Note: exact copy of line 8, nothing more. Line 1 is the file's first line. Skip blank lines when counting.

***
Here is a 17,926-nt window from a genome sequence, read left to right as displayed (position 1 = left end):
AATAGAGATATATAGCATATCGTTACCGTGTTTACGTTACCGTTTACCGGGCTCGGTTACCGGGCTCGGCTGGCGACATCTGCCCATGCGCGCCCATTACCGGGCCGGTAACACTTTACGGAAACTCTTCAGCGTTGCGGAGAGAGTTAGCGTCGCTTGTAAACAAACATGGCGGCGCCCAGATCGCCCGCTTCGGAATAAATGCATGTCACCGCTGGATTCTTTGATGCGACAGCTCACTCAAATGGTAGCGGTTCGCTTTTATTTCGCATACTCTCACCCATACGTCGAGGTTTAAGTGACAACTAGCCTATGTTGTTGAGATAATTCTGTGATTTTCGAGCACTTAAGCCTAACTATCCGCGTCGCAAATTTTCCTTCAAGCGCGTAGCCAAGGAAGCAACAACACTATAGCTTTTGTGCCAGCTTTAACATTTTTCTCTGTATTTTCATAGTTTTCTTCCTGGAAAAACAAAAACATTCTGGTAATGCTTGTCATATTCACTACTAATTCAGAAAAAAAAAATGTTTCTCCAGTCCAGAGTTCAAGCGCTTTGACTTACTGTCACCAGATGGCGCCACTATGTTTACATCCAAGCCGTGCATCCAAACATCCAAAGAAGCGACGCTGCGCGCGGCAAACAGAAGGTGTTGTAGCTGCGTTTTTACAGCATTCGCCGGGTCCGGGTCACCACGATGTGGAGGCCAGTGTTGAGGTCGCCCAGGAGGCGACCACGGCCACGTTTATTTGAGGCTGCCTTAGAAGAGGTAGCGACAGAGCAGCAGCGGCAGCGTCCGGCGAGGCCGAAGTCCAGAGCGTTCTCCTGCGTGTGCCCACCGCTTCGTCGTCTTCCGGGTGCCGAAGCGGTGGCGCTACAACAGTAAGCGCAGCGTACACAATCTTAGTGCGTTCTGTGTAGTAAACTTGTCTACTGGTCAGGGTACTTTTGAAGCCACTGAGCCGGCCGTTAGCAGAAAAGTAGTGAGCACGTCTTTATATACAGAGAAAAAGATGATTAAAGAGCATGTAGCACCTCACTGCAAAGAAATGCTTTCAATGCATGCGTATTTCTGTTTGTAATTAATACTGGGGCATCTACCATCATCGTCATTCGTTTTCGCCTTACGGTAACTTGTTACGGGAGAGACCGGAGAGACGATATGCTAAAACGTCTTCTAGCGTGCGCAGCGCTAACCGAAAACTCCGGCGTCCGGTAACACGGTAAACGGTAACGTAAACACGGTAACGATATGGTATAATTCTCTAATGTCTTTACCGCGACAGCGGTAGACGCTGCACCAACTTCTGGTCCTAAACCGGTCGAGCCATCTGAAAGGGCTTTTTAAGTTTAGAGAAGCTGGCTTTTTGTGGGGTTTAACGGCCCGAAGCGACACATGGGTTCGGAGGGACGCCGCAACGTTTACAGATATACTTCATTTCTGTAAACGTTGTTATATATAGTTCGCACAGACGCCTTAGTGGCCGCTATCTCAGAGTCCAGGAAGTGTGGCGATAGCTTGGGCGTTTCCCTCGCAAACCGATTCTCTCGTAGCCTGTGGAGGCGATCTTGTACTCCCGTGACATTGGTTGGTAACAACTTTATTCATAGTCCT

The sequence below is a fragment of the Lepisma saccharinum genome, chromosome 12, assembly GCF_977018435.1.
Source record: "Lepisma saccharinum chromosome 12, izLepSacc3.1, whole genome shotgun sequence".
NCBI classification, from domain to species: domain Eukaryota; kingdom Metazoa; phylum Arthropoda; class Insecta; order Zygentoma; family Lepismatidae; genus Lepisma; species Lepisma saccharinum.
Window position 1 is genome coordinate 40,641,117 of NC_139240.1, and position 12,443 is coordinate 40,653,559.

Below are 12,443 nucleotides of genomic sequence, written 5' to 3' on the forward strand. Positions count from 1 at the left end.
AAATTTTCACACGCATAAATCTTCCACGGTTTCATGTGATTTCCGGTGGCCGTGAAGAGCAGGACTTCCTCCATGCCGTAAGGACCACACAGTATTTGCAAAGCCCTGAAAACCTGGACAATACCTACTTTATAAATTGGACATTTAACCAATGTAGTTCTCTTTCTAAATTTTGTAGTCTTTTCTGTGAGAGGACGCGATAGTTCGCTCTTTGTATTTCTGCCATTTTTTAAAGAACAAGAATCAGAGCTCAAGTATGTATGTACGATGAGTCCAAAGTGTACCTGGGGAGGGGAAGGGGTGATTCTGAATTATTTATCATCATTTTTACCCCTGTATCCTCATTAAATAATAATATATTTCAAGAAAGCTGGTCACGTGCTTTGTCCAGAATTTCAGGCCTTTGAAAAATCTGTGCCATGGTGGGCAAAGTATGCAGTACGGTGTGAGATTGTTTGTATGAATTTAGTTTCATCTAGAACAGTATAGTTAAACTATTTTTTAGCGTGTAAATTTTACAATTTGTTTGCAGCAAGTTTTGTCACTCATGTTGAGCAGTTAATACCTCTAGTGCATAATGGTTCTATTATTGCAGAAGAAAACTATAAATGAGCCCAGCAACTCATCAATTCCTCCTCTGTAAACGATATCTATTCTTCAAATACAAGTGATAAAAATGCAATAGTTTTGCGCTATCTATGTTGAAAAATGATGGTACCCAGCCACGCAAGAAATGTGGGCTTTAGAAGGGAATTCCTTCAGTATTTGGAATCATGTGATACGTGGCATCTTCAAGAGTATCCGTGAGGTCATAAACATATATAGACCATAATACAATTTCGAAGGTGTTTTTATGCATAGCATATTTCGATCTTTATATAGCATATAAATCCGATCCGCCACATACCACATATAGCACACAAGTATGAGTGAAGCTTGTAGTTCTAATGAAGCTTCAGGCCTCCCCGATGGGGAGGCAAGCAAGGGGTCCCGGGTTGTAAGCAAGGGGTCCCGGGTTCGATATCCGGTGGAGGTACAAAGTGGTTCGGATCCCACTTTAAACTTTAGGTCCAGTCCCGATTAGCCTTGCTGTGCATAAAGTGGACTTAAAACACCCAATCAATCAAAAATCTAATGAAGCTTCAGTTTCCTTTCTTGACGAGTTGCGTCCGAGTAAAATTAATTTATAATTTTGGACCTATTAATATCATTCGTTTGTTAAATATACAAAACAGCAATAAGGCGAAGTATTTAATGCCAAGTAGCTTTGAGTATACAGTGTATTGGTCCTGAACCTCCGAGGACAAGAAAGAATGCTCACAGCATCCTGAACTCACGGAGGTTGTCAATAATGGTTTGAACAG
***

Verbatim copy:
AAATTTTCACACGCATAAATCTTCCACGGTTTCATGTGATTTCCGGTGGCCGTGAAGAGCAGGACTTCCTCCATGCCGTAAGGACCACACAGTATTTGCAAAGCCCTGAAAACCTGGACAATACCTACTTTATAAATTGGACATTTAACCAATGTAGTTCTCTTTCTAAATTTTGTAGTCTTTTCTGTGAGAGGACGCGATAGTTCGCTCTTTGTATTTCTGCCATTTTTTAAAGAACAAGAATCAGAGCTCAAGTATGTATGTACGATGAGTCCAAAGTGTACCTGGGGAGGGGAAGGGGTGATTCTGAATTATTTATCATCATTTTTACCCCTGTATCCTCATTAAATAATAATATATTTCAAGAAAGCTGGTCACGTGCTTTGTCCAGAATTTCAGGCCTTTGAAAAATCTGTGCCATGGTGGGCAAAGTATGCAGTACGGTGTGAGATTGTTTGTATGAATTTAGTTTCATCTAGAACAGTATAGTTAAACTATTTTTTAGCGTGTAAATTTTACAATTTGTTTGCAGCAAGTTTTGTCACTCATGTTGAGCAGTTAATACCTCTAGTGCATAATGGTTCTATTATTGCAGAAGAAAACTATAAATGAGCCCAGCAACTCATCAATTCCTCCTCTGTAAACGATATCTATTCTTCAAATACAAGTGATAAAAATGCAATAGTTTTGCGCTATCTATGTTGAAAAATGATGGTACCCAGCCACGCAAGAAATGTGGGCTTTAGAAGGGAATTCCTTCAGTATTTGGAATCATGTGATACGTGGCATCTTCAAGAGTATCCGTGAGGTCATAAACATATATAGACCATAATACAATTTCGAAGGTGTTTTTATGCATAGCATATTTCGATCTTTATATAGCATATAAATCCGATCCGCCACATACCACATATAGCACACAAGTATGAGTGAAGCTTGTAGTTCTAATGAAGCTTCAGGCCTCCCCGATGGGGAGGCAAGCAAGGGGTCCCGGGTTGTAAGCAAGGGGTCCCGGGTTCGATATCCGGTGGAGGTACAAAGTGGTTCGGATCCCACTTTAAACTTTAGGTCCAGTCCCGATTAGCCTTGCTGTGCATAAAGTGGACTTAAAACACCCAATCAATCAAAAATCTAATGAAGCTTCAGTTTCCTTTCTTGACGAGTTGCGTCCGAGTAAAATTAATTTATAATTTTGGACCTATTAATATCATTCGTTTGTTAAATATACAAAACAGCAATAAGGCGAAGTATTTAATGCCAAGTAGCTTTGAGTATACAGTGTATTGGTCCTGAACCTCCGAGGACAAGAAAGAATGCTCACAGCATCCTGAACTCACGGAGGTTGTCAATAATGGTTTGAACAG